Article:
flying increases chances of getting ill


These are tricky times when it comes to day-to-day risk management. While lockdown restrictions may have loosened as COVID-19 case numbers fall in many parts of the world – including the green light being given to international travel once more – the pandemic is most definitely not “gone”.

So, whether you’re eager to make the most of your summer by jetting off to exotic climes, or you simply have an overseas business trip coming up, it’s fair to say that you’ll need to put a bit of thought into how you can minimise the likelihood of becoming unwell while in the air.

Indeed, even before the recent coronavirus outbreak truly ‘took off’ (sorry), more than a fifth of plane passengers were apparently getting sick on a flight. So, here are some of the sensible steps we would advise you to take to further lessen your own risk in this strange new world.

Pick a window seat – and stay there

Yes, that’s the research-backed answer to where you should be on a plane if you want to reduce the scope to catch nasties off your fellow passengers.

This was one of the intriguing findings of a 2018 study co-led by Emory University biostatistician Vicki Hertzberg, who described a plane’s window seats as “a little less risky than the aisle seats”. She made this judgement on the basis that – statistically speaking – passengers in these seats don’t leave their seats as frequently as those sitting next to the aisle.

And of course, if you’re next to the aisle, you’ll also be closer to all of the other passengers who could walk past coughing or sneezing germs onto you. 

Wash your hands frequently

Yes, this is something that you’ll have heard again and again over the last few months, but it doesn’t cease to be irrelevant advice because of that. It’s also hardly as if washing your hands often – and for about 20 seconds each time– is only effective against COVID-19. After all, if you’re set to travel in the colder months, there’s also the return of the traditional flu season to potentially contend with.

With the Centres for Disease Control and Prevention (CDC) having said that hand washing can prevent about 20% of respiratory conditions such as colds, it’s a fair easy way to reduce your risk.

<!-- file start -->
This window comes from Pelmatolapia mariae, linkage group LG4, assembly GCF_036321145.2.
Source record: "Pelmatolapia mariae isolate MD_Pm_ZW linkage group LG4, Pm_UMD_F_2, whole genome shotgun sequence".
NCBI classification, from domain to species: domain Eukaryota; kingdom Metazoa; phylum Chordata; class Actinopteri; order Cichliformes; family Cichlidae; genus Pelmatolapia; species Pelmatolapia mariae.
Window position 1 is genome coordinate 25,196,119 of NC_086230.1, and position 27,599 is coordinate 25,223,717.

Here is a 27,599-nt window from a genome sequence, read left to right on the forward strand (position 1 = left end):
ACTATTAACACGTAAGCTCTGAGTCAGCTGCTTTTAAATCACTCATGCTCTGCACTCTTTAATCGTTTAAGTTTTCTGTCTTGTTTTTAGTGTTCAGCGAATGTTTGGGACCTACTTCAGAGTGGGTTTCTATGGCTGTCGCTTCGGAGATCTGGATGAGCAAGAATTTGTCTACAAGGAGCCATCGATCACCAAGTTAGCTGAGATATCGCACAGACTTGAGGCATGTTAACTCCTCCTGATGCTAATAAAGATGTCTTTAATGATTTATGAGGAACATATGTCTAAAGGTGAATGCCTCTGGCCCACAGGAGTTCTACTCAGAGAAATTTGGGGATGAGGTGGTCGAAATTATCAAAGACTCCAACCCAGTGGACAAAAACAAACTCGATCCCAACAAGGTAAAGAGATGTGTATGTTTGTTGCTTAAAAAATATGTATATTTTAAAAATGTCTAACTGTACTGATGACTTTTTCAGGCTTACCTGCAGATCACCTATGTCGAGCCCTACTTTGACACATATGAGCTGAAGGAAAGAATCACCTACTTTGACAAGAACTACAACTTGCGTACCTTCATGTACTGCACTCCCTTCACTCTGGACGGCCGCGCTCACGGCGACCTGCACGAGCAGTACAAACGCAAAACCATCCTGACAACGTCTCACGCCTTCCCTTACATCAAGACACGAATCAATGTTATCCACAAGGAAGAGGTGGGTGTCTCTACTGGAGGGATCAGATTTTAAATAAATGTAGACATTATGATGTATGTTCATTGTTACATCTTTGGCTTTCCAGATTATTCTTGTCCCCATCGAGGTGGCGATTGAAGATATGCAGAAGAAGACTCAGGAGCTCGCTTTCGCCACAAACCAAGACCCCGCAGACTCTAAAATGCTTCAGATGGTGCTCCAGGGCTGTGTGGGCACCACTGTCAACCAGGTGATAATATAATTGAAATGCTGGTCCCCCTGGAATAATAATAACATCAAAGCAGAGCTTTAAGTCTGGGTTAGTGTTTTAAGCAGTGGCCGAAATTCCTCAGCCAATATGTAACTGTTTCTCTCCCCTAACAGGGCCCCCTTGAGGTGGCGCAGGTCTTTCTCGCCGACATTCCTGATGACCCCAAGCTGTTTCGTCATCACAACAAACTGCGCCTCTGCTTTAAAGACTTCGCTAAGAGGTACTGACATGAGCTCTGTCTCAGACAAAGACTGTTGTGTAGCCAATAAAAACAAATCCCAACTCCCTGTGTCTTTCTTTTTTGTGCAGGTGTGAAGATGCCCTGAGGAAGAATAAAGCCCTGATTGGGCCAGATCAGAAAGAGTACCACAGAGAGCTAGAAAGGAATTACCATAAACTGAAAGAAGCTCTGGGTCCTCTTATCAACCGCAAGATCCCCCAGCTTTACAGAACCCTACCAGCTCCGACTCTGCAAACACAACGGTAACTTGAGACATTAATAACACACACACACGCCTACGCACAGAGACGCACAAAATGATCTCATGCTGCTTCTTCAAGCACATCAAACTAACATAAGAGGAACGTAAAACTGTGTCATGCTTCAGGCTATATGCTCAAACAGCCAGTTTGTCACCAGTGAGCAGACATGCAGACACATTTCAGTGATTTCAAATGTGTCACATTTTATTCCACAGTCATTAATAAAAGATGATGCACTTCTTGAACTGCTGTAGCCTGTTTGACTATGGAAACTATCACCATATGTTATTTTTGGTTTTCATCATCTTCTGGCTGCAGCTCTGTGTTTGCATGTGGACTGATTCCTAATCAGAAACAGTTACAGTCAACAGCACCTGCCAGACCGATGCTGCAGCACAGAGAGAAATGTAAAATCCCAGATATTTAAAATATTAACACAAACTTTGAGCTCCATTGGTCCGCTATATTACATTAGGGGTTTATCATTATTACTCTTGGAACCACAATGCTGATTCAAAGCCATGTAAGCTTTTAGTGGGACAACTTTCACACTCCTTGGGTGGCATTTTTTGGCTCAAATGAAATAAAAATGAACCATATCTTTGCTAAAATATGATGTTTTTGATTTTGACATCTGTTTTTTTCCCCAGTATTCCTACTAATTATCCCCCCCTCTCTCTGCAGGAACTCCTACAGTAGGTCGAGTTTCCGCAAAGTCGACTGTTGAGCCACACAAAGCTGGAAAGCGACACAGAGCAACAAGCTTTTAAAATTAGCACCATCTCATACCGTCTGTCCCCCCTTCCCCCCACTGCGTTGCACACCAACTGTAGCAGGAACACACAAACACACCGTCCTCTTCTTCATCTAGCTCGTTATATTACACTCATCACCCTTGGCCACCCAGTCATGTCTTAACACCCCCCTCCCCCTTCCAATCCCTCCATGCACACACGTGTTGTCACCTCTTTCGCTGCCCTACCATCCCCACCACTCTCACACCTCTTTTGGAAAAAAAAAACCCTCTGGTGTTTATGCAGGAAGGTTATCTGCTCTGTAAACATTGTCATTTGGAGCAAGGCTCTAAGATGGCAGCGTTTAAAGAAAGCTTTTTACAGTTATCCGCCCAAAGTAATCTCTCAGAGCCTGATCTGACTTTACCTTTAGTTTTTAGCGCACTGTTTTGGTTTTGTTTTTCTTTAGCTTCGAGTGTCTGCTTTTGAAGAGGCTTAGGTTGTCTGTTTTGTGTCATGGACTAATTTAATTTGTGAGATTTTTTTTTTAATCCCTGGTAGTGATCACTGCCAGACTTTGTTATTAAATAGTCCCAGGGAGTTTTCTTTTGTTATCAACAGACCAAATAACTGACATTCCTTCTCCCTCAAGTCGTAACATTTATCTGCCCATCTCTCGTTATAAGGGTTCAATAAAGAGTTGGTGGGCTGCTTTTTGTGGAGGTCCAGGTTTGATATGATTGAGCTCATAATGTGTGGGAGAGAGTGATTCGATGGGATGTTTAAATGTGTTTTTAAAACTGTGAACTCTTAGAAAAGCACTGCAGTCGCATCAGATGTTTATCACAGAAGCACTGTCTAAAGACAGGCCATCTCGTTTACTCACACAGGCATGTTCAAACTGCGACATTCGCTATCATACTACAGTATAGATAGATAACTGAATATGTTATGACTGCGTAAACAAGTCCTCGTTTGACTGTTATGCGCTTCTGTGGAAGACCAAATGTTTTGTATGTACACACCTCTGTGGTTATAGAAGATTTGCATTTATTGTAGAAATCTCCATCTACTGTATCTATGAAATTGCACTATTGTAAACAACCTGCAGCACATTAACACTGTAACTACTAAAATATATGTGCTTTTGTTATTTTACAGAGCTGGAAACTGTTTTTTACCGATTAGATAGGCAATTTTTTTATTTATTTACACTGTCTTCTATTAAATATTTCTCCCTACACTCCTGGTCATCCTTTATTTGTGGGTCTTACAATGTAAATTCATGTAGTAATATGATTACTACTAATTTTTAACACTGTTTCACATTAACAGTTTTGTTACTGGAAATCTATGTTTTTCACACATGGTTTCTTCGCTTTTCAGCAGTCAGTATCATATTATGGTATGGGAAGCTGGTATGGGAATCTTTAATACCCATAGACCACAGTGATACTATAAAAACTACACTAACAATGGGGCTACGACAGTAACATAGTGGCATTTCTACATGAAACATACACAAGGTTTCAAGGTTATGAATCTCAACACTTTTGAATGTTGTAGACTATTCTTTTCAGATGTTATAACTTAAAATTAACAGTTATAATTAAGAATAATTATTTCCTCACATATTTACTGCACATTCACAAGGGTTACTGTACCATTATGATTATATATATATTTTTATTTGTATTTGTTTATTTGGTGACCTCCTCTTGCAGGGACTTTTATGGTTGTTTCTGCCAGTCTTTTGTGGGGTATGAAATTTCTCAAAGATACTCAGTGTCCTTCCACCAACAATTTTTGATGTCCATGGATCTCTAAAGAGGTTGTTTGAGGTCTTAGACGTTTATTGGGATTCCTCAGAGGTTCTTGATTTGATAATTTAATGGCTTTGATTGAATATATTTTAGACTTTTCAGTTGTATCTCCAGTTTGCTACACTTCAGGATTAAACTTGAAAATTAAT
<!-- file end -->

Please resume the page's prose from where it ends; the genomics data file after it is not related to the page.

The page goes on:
As for if you’re bearing our earlier point in mind and thinking, “but won’t getting out of my seat to go to the toilet heighten my risk?”, that’s a good reason to also keep a small bottle of hand sanitiser on you, for an extra level of cleaning even when you can’t easily reach a sink and soap.

Carry antimicrobial wipes

The COVID-19 pandemic has had us all second-guessing even the most previously mundane activities that we once took for granted the notion of doing without thinking. Alas, you’ll need to spare some of that vigilance for your next plane trip too, particularly with regard to the multitude of surfaces that you’ll be surrounded by on your flight.

So many different people may have touched the seats, backs of the seats, arm rests, handrails and tray tables since they were last properly wiped down. It might therefore be a very wise idea for you to have antimicrobial wipes on hand with which to clean these surfaces prior to using them.

With one frequently quoted study in the Journal of Environmental Health Research suggesting that you may be 100 times likelier to catch a cold on a plane than during your normal everyday life, you can’t really be too conscientious in relation to minimising your risk of infection while flying.

Follow the above, hopefully largely common sense tips, then, and you’ll be going a long way to ensuring your next flight is a safe and pleasurable one, whatever your destination this summer or beyond.

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